Similarly based on the aforementioned specification of revenue and capital expenditures the expenditure on refitting and equipment for the new hotel would amount to capital expenditure as it would amount to increasing the existing property and the benefit of these expenditures would be realized in more than just one year. Therefore expenditure on refitting and equipment for the new hotel would be treated for CGT purposes and not income tax purposes. (ACCA, 2015).
According to HM Revenue and Customs when a business such as a private hotel is owned and managed by one spouse and the second spouse works there then the wages the second spouse gets will be treated as income of the second spouse as an employee of the hotel and the wages would be subjected to income tax for the second spouse (Which.co.uk, 2015). This is the situation in the case study of Basil, who owned and managed the private hotel and his wife Sybil works there as an employee, therefore the payments of wages to Sybil would be deducted as expenses from the taxable income of the hotel. Similarly, the payment given as wages to their children would also be deductible from the taxable income of the hotel (Gov.uk, 2005).
However, on the basis of certain criteria, it is possible to identify if the use of hotel facilities and the private residence by the family members of Basil would be entitled to any income tax relief. To be entitled to the income tax relief it is necessary that the property is the main and only residence, such that Basil would not have been living in another accommodation (Moore & Media, 2016). Moreover, any part of the property should not have been used for business purposes (Tiley & Loutzenhiser, 2012).
As in the situation of Basil, the property has been used for business purposes therefore it would not be entitled to the income tax relief for the use of hotel facilities and the private residence by the family members. The Private Residence Relief would not be allowed to Basil as he and his family acquires the hotel. And at the time of its sales, the property would be liable to capital gain tax (Moore & Media, 2016).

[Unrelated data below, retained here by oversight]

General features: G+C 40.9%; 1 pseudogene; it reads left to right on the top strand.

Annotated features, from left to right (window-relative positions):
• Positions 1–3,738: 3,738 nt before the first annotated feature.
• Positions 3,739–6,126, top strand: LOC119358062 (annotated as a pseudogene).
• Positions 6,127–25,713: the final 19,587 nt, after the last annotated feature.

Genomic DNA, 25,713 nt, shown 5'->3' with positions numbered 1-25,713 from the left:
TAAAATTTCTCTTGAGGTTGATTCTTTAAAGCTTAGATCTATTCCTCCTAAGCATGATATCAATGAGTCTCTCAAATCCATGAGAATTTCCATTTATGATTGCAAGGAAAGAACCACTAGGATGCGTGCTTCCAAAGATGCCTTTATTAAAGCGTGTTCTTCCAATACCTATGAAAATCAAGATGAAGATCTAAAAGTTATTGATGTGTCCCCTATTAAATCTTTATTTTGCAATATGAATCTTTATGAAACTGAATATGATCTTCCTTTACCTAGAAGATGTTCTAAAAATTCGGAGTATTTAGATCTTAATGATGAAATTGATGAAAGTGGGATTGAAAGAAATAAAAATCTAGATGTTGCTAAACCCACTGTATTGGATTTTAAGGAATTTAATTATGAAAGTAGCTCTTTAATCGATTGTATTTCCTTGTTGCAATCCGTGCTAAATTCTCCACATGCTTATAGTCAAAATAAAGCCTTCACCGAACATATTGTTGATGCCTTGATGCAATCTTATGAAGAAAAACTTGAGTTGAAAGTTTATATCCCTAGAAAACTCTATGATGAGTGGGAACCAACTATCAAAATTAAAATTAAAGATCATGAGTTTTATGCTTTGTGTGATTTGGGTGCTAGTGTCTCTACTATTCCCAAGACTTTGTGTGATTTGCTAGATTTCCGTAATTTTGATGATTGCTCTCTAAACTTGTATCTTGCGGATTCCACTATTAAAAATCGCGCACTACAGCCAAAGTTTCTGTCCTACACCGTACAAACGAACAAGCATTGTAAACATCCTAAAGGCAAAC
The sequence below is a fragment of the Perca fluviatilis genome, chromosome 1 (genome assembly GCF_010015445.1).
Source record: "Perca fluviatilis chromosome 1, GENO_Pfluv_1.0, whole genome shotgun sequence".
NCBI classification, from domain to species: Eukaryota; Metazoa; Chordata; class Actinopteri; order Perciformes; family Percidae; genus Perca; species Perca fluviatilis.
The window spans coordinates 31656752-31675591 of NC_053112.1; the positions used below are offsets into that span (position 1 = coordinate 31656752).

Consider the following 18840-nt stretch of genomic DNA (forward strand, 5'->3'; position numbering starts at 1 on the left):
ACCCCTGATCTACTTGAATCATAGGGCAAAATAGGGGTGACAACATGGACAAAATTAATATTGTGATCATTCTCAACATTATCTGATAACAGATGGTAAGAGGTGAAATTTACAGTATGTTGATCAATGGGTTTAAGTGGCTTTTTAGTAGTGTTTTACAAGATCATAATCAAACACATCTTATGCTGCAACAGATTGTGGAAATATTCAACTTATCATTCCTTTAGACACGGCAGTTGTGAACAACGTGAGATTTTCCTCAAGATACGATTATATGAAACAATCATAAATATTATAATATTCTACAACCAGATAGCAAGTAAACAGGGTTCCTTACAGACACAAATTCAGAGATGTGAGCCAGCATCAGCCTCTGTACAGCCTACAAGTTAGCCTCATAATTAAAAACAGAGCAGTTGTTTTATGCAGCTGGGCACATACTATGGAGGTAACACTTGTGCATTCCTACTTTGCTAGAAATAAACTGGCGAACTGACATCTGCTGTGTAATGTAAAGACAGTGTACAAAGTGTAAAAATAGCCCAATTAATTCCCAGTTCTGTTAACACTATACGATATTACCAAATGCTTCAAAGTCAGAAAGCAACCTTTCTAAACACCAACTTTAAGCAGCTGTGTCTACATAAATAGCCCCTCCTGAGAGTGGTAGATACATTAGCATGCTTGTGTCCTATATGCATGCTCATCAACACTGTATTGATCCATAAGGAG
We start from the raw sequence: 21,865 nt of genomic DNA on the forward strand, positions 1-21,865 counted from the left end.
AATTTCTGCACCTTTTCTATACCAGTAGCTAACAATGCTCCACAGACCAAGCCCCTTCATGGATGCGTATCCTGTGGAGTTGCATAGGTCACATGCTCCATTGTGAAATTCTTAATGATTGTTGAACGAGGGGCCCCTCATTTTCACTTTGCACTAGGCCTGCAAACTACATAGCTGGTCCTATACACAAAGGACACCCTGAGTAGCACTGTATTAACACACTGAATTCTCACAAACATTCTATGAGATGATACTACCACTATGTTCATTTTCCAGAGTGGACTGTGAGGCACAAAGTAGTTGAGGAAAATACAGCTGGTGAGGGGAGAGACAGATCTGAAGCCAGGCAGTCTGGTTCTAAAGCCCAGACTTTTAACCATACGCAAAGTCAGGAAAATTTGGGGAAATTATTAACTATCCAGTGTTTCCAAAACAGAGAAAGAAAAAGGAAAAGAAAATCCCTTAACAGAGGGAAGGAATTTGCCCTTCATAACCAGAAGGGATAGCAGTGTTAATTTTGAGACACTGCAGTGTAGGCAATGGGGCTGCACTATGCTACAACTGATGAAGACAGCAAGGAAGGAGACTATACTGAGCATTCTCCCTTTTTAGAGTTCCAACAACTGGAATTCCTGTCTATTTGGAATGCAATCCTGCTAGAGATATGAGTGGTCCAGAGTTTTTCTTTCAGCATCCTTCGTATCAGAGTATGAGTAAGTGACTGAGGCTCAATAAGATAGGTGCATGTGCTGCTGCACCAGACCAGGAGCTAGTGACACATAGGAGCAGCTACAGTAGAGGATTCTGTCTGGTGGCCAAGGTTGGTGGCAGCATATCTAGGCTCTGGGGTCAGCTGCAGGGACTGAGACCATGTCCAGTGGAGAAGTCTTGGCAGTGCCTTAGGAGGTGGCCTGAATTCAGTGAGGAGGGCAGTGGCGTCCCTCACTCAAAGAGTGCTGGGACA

Basil would not like the full-time chef to be treated as being self-employed because by treating the chef as self-employed Basil could save the benefits by not keeping the chef on the payroll of the hotel (ACCA, 2015). However, if Basil treats the chef as being self-employed then the tax reliefs which he could get regarding income expenses of the chef would not be allowed to him. Moreover, Basil may have to maintain a tax record for the full-time employee. Nevertheless, in this case, the HMRC would not likely accept this treatment because of the fact that the chef was hired on a full-time basis and so treating him as self-employed would not be the correct treatment for tax purposes.
Based on this report the tax treatment of the hotel’s profits and the wages of Basil’s wife and children have been identified. Based on the fact provided in the case study it has been identified that the hotel’s profit is likely to be treated by the HM Revenue and Customs as trading income of Basil rather than the rental income. Regarding the treatment of expenditures on the purchase, refurbishment, refitting and equipment it was determined that expenditure on the purchase of the new hotel, refitting and equipment is to be considered for capital gains tax and not the income tax purposes as they amount to capital expenditures.
However, the refurbishment expenditure is to be treated for income tax purposes if it amounts to revenue expenditure, while if it amounts to capital expenditure then it is to be treated for CGT purposes. Moreover, regarding the treatment of the wages to Sybil and the children, it was found that they are to be considered for income tax purposes and so are deductible from the taxable income of the hotel. However, the treatment of the chef as self-employed by Basil would not be allowed by the HM Revenue and Customs as the chef was hired on a full-time basis.
Gov.uk (2005). Legislation Income Tax (Trading and Other Income) Act 2005. http://www.legislation.gov.uk/ukpga/2005/5/contents
Which.co.uk (2016). Tax on Property and Rental Income. http://www.which.co.uk/money/tax/guides/tax-on-property-and-rental-income/how-rental-income-is-taxed/
ACCA. (2015). ACCA F6 Taxation UK (FA 2014). InterActive World Wide Limited.
Moore, J., & Media, D. (2016). Tax Benefits for a Husband-and-Wife-Owned Business. Hearst Newspapers, LLC. http://smallbusiness.chron.com/tax-benefits-husbandandwifeowned-business-22705.html
James, M. (2009). The UK Tax System: An Introduction. Spiramus Press Ltd.
Tiley, J., & Loutzenhiser, G. (2012). Revenue Law: Introduction to UK Tax Law; Income Tax; Capital Gains Tax; Inheritance Tax. Bloomsbury Publishing.